$DNA is once again on NYSE; FDA clears Soliris chal­lenger for the mar­ket; Flag­ship’s think­ing big again with eR­NA; and more

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I still remember the uncertainty in the air last year when nobody was sure whether ASCO would cancel their in-person meeting. But it’s now back again for the second virtual conference, and Endpoints News is here for it. Check out our 2-day event reviewing the landscape of cancer R&D and send news our way.

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As­traZeneca's Farx­i­ga missed big on Covid-19 study, but it's tak­ing SGLT2 safe­ty da­ta as a sil­ver lin­ing

AstraZeneca hasn’t seen many setbacks in recent months for SGLT2 inhibitor Farxiga, which broke ground in heart failure and kidney disease regardless of diabetes diagnosis. But the British drugmaker had to admit defeat in taking Farxiga into Covid-19, but follow-up results add a bit of a silver lining to that trial’s safety data.

Of hospitalized Covid-19 patients dosed with AstraZeneca’s Farxiga, 11.2% experienced an organ failure or died after 30 days of therapy compared with 13.8% of those given placebo, according to follow-up data from the DARE-19 study revealed Sunday at the virtual American College of Cardiology meeting.

Pfiz­er, Bris­tol My­er­s' Eliquis flops in post-heart surgery pa­tients, spurring an 'un­ex­plained sig­nal' in cer­tain deaths

Pfizer and Bristol Myers Squibb’s non-warfarin blood thinner Eliquis has raced out to become the most prescribed drug of its class on the market — even overtaking warfarin’s long-time lead. But in tricky-to-treat patients after a valve replacement, an investigator-sponsored study couldn’t turn up benefit and raised a troubling safety signal.

Eliquis failed to show benefit over standard of care in preventing serious clinical outcomes after a transaortic valve replacement (TAVR) and was linked to an “unexplained signal” in a subset of populations with a higher rate of non-CV deaths who did not need blood thinners apart from the surgery, according to data presented Saturday at the virtual American College of Cardiology meeting.

Vas Narasimhan (Photographer: Simon Dawson/Bloomberg via Getty Images)

No­var­tis whiffs on En­tresto study af­ter heart at­tacks — but that does­n't mean it's go­ing down qui­et­ly

If Novartis learned one thing from its interaction with the FDA over its latest heart failure approval for Entresto, it was that missing a primary endpoint may not be the nail in the coffin. Now, Entresto has missed again on a late-stage study in high-risk heart patients, and it’s already sowing the seeds for a path forward regardless.

Novartis’ Entresto couldn’t best standard-of-care ramipril in staving off a composite of deaths and heart failure events in patients with left ventricular systolic dysfunction and/or pulmonary congestion who have had a prior heart attack, according to topline data from the Phase III PARADISE-MI study revealed Saturday at the virtual American College of Cardiology meeting.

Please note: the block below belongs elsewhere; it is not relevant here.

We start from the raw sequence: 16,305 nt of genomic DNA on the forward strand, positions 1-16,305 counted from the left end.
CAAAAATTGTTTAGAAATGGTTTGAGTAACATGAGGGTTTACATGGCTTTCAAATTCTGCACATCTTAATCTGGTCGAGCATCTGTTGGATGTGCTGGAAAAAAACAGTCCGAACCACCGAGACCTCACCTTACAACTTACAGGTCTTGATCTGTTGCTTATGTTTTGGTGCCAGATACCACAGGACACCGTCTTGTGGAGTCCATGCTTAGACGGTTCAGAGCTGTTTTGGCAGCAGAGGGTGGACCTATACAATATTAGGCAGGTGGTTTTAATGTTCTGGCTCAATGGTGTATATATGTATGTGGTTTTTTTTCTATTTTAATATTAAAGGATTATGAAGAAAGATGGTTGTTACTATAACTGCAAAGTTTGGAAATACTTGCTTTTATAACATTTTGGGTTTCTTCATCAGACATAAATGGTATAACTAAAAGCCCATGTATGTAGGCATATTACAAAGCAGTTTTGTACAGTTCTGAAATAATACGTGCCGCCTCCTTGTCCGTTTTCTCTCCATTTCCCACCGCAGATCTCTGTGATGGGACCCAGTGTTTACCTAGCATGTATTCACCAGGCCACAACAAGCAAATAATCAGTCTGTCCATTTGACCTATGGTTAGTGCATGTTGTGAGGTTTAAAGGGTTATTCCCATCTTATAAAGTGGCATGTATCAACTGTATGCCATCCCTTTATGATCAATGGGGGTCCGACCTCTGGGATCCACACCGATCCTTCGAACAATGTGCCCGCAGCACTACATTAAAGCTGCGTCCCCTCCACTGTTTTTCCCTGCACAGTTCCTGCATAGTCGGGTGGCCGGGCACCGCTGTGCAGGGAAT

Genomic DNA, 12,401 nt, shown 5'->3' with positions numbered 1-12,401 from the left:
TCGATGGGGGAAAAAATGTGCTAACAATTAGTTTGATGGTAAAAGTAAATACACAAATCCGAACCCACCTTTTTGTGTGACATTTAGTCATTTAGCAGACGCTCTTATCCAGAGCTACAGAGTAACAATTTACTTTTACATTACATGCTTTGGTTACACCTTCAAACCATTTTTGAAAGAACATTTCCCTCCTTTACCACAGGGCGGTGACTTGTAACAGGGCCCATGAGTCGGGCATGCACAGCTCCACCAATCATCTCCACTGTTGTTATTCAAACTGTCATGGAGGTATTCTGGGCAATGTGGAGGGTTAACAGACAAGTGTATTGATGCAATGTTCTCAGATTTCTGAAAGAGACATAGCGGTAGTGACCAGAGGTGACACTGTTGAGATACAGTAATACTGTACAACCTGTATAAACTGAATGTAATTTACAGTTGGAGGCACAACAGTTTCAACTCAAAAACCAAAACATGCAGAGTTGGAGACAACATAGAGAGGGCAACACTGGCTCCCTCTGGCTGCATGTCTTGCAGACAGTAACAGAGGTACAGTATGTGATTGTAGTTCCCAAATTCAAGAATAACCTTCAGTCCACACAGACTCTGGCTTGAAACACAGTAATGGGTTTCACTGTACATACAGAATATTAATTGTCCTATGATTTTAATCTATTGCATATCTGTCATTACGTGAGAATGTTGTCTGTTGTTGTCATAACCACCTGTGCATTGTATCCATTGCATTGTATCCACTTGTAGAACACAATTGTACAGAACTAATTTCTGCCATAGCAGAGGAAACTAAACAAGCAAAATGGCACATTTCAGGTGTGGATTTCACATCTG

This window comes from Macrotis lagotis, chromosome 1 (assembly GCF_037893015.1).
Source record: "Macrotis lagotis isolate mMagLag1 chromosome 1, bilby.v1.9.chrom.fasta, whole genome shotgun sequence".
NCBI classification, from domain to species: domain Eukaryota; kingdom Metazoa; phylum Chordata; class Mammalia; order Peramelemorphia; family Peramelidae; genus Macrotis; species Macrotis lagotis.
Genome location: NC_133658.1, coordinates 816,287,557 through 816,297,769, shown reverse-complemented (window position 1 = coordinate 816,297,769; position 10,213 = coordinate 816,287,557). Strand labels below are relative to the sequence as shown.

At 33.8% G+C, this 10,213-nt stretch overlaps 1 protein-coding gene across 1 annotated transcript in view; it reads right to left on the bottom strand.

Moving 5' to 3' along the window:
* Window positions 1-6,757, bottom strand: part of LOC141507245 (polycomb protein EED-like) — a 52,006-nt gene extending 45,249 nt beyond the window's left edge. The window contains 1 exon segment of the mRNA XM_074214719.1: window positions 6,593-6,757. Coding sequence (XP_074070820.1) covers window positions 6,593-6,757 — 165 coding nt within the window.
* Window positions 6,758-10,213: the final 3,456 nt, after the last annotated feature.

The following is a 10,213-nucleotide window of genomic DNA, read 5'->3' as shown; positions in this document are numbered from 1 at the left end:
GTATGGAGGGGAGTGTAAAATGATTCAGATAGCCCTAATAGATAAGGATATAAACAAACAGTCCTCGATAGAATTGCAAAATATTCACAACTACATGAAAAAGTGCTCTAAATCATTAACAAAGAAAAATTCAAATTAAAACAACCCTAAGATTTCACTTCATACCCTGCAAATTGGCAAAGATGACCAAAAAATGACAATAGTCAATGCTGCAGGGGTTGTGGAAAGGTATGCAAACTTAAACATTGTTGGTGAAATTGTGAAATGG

Michael Dell (Richard Drew, AP Images)

'Dude, you're get­ting a Del­l' — as a new deep-pock­et biotech in­vestor

What happens when you marry longtime insiders in the global biotech VC game with the family fund of tech billionaire Michael Dell, a synthetic biology legend out of MIT and Harvard and the former director of the NCI?

Today, the answer is a newly financed, $200 million biotech SPAC now cruising the industry for a top player interested in finding a short cut to Nasdaq.

Orion Biotech Opportunities priced their blank check company today, raising $200 million with Dell’s multibillion-dollar MSD group’s commitment on investing another $20 million in a forward-purchase agreement.

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Gene ther­a­py from Bio­gen's $800M buy­out flops in mid-stage study, deal­ing blow to new am­bi­tions

The #2 candidate from Biogen’s $800 million ocular gene therapy buyout has failed in a mid-stage trial, dealing an early blow to the big biotech’s plans to revitalize its pipeline with new technologies.

Biogen announced that the candidate, an experimental treatment for a rare and progressive form of blindness called X-linked retinitis pigmentosa (XLRP), failed to sufficiently improve vision in patients’ treated eye — patients only received an injection in one eye — after a year, on a standard scale, compared to their untreated eye. The company said they saw “positive trends” on several secondary endpoints, including visual acuity, but declined to say whether the trial actually hit any of those endpoints.

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In­cyte’s PD-(L)1 in­hibitor head­ed for an ODAC show­down next month

The FDA’s Oncologic Drugs Advisory Committee will spend a half day on June 24 reviewing Incyte’s PD-(L)1 inhibitor retifanlimab as a treatment for locally advanced or metastatic squamous carcinoma of the anal canal (SCAC) for those who have progressed on or who are intolerant of platinum-based chemotherapy.

The eighth PD-(L)1 entrant in January nabbed a priority review and an orphan designation from the FDA, which sets the agency’s final decision date as July 25.